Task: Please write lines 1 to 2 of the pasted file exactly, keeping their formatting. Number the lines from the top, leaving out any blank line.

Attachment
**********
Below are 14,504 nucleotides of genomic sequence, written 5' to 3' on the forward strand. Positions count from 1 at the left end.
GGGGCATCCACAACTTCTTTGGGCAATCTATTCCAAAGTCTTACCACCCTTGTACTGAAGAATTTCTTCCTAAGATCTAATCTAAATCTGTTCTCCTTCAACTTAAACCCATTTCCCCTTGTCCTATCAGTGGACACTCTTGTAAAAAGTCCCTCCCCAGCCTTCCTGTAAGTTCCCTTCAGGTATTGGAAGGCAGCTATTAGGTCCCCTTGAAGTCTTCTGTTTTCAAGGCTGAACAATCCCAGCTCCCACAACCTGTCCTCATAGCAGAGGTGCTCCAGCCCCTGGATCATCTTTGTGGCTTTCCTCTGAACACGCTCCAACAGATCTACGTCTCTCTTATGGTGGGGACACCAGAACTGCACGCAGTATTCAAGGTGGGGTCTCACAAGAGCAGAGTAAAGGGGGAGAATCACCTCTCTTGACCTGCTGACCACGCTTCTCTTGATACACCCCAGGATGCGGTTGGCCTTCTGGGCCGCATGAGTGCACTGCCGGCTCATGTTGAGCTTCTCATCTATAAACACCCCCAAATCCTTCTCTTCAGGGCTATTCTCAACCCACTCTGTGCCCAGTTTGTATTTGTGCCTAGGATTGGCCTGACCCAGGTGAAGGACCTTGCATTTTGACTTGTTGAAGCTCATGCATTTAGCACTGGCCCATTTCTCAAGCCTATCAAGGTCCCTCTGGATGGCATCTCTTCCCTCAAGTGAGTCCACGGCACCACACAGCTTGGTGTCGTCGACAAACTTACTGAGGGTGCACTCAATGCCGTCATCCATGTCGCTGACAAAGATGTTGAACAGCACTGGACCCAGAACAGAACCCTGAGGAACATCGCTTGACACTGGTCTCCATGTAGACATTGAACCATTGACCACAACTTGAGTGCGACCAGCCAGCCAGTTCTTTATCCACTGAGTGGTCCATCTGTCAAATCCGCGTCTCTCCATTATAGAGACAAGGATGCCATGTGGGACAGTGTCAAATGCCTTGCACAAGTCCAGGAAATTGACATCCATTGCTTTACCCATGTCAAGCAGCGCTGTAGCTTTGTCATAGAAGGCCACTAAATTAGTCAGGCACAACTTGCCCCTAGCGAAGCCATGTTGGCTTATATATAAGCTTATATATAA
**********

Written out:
Below are 14,504 nucleotides of genomic sequence, written 5' to 3' on the forward strand. Positions count from 1 at the left end.
GGGGCATCCACAACTTCTTTGGGCAATCTATTCCAAAGTCTTACCACCCTTGTACTGAAGAATTTCTTCCTAAGATCTAATCTAAATCTGTTCTCCTTCAACTTAAACCCATTTCCCCTTGTCCTATCAGTGGACACTCTTGTAAAAAGTCCCTCCCCAGCCTTCCTGTAAGTTCCCTTCAGGTATTGGAAGGCAGCTATTAGGTCCCCTTGAAGTCTTCTGTTTTCAAGGCTGAACAATCCCAGCTCCCACAACCTGTCCTCATAGCAGAGGTGCTCCAGCCCCTGGATCATCTTTGTGGCTTTCCTCTGAACACGCTCCAACAGATCTACGTCTCTCTTATGGTGGGGACACCAGAACTGCACGCAGTATTCAAGGTGGGGTCTCACAAGAGCAGAGTAAAGGGGGAGAATCACCTCTCTTGACCTGCTGACCACGCTTCTCTTGATACACCCCAGGATGCGGTTGGCCTTCTGGGCCGCATGAGTGCACTGCCGGCTCATGTTGAGCTTCTCATCTATAAACACCCCCAAATCCTTCTCTTCAGGGCTATTCTCAACCCACTCTGTGCCCAGTTTGTATTTGTGCCTAGGATTGGCCTGACCCAGGTGAAGGACCTTGCATTTTGACTTGTTGAAGCTCATGCATTTAGCACTGGCCCATTTCTCAAGCCTATCAAGGTCCCTCTGGATGGCATCTCTTCCCTCAAGTGAGTCCACGGCACCACACAGCTTGGTGTCGTCGACAAACTTACTGAGGGTGCACTCAATGCCGTCATCCATGTCGCTGACAAAGATGTTGAACAGCACTGGACCCAGAACAGAACCCTGAGGAACATCGCTTGACACTGGTCTCCATGTAGACATTGAACCATTGACCACAACTTGAGTGCGACCAGCCAGCCAGTTCTTTATCCACTGAGTGGTCCATCTGTCAAATCCGCGTCTCTCCATTATAGAGACAAGGATGCCATGTGGGACAGTGTCAAATGCCTTGCACAAGTCCAGGAAATTGACATCCATTGCTTTACCCATGTCAAGCAGCGCTGTAGCTTTGTCATAGAAGGCCACTAAATTAGTCAGGCACAACTTGCCCCTAGCGAAGCCATGTTGGCTTATATATAAGCTTATATATAA